Environment & biodiversity
Les Embiez (France)
€50,000 to the Selection Committee on March 16, 2020
€300,000 to the Board of Directors meeting of 17 May 2021
€90,000 to the Board of Directors meeting of 22 November 2021
€150,000 to the Board of Directors meeting of 12 June 2023
The emergence of new forms of aquaculture is a necessity. There will soon be 9 billion people to feed. And we know that our resources are limited: we can no longer produce our food by destroying them, disrupting our ecosystems, emptying the ocean... Our ability to innovate, and in particular to create or recreate virtuous and sustainable food chains, is a key element in our ecological transformation.
This is the essence of the project supported by the Veolia Foundation and carried out by two players in the sector: the Agence nationale d'aquaculture (ANA) in Senegal and the Institut océanographique Paul Ricard (IOPR) in France.
A simplified aquaponics model
The system is based on an above-ground fish pond built three meters above ground, in the middle of fields. A drip system allows 5,000 m² to be watered twice with water enriched with nitrogen, phosphate and potassium by the fish. A well is equipped with a pump that sends water to the pond inlet. At each end of the pond, two outlets, each with a valve, allow gravity watering of the market garden.
The first results are tangible: market garden production increases by more than 20% thanks to the enriched water that irrigates it. And, above and beyond his vegetable production, the farmer is able to produce around 7,200 kg of fish (tilapia) per year in two production cycles.
This aquaponics program, called Ar Jeegueen, is supported by ANA, which identifies potential sites and project leaders. Among these are highly committed Senegalese women, who have formed an economic interest group (GIE) to manage the ponds, a vehicle for economic emancipation.
The first farms benefited from a repayable subsidy to finance the creation of the ponds and the supply of inputs to ensure first-year production. Repayment by the beneficiaries enables them to finance another pond and ensure the replicability of the model.
Aquaculture feed research in France
In the Var region of France, the Institut océanographique Paul Ricard (IOPR) has been working since 2018, with the support of the Veolia Foundation, on the development of an aquaculture feed based on insect proteins. A formulation based on worm meal was successfully tested in 2020. IOPR wants to go even further, and has developed a platform on the island of Les Embiez in the Var region of France to house the research efforts of its teams. The ambition is to test more virtuous and sustainable inputs such as soldier fly worms and marine worms. The ultimate aim is to improve the food intake of tilapia.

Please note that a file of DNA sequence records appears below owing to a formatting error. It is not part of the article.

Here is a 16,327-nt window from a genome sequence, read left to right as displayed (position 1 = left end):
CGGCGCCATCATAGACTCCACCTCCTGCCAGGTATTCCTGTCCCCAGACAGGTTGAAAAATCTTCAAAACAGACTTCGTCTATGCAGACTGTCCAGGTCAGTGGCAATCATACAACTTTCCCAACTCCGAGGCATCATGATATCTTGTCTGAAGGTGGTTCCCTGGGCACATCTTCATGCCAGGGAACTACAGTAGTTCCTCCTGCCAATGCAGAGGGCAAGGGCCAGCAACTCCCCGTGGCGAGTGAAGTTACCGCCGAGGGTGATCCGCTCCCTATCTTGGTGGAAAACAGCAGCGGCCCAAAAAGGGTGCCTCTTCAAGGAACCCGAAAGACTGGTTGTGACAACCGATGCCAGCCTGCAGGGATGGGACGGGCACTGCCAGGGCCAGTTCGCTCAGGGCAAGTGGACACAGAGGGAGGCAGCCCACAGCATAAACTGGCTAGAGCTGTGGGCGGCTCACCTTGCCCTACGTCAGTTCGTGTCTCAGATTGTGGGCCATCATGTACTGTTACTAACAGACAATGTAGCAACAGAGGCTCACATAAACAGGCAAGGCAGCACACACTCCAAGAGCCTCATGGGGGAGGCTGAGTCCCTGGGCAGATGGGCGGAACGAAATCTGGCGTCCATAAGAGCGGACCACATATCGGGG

The Senegalese ANA and IOPR teams were not previously acquainted, but the Veolia Foundation wished to pool the support granted to these two initiatives, which it is renewing. The challenge is to organize the collaboration between IOPR and ANA, in charge of deploying the aquaponics model, around a low-tech model of fish and aquaponics production.
A collaboration rich in potential
ANA will contribute its expertise and ability to organize technical training courses for farmers. When the time comes, it will also be able to support the scaling-up to the Senegalese territory.
As for IOPR, it will attempt to identify levers for optimizing fish farming production and will offer aquaculture training courses in its laboratory dedicated to aquaculture practices. Housed on the Embiez marine platform, it aims to become an inter-regional center of expertise with an international outlook. By encouraging cross-fertilization on a subject of general interest, the Foundation aims to encourage the emergence of sustainable, replicable models.
Avenues for improvement
Among the difficulties encountered, and having a direct impact on the MSEs' operating budget, was the issue of supplying quality fry on time. Fingerlings found on the market are not always of the quality and growth required for profitable production. Discussions with ANA and IOPR have led to a proposal to set up a local hatchery for the reproduction and hatching of tilapia eggs. The aim is to guarantee the supply of fish farms. IOPR is providing technical support to set up the pilot hatchery.
Another area for improvement is the diesel-powered irrigation pumps, whose energy dependence and fluctuating costs affect the economic equilibrium of the farms. A grant from the Syndicat intercommunal des eaux de Picardie (Picardy Intercommunal Water Syndicate) has made it possible to solarize the irrigation pumps by installing solar panels at the heart of the farms. Aquaponics is everyone's business!
What is aquaponics?
Aquaponics combines aquaculture and hydroponics.
- Aquaculture is the farming of fish and plants in an aquatic environment.
- Hydroponics is the cultivation of plants on a substrate regularly irrigated with a nutrient solution.
Aquaponics uses water from a fish farm to fertilize plant crops.
Economic empowerment for women's MSEs
The project has led to the creation of four women's MSEs in the central region of Senegal, to manage the same number of ponds:
- 2 in Mbodiène (commune of Nguéniène);
- 1 in Fao (commune of Ndiaganiao);
- 1 at Keur Allé (Pékèss commune).
These groups are monitored by ANA and supported by an agricultural technician thanks to funding from the Veolia Foundation. In May 2023, a Veoliaforce volunteer went on site for technical training and to set up procedures for good farm management.
SIE Picardie to solarize irrigation pumps
Thanks to the support of the Syndicat intercommunal des eaux de Picardie, a local partner was able to organize the solarization of the irrigation pumps. The solution makes it possible to
- Empower the MSEs responsible for operating the basins;
- Reduce operating costs;
- Improve the environmental footprint of the system.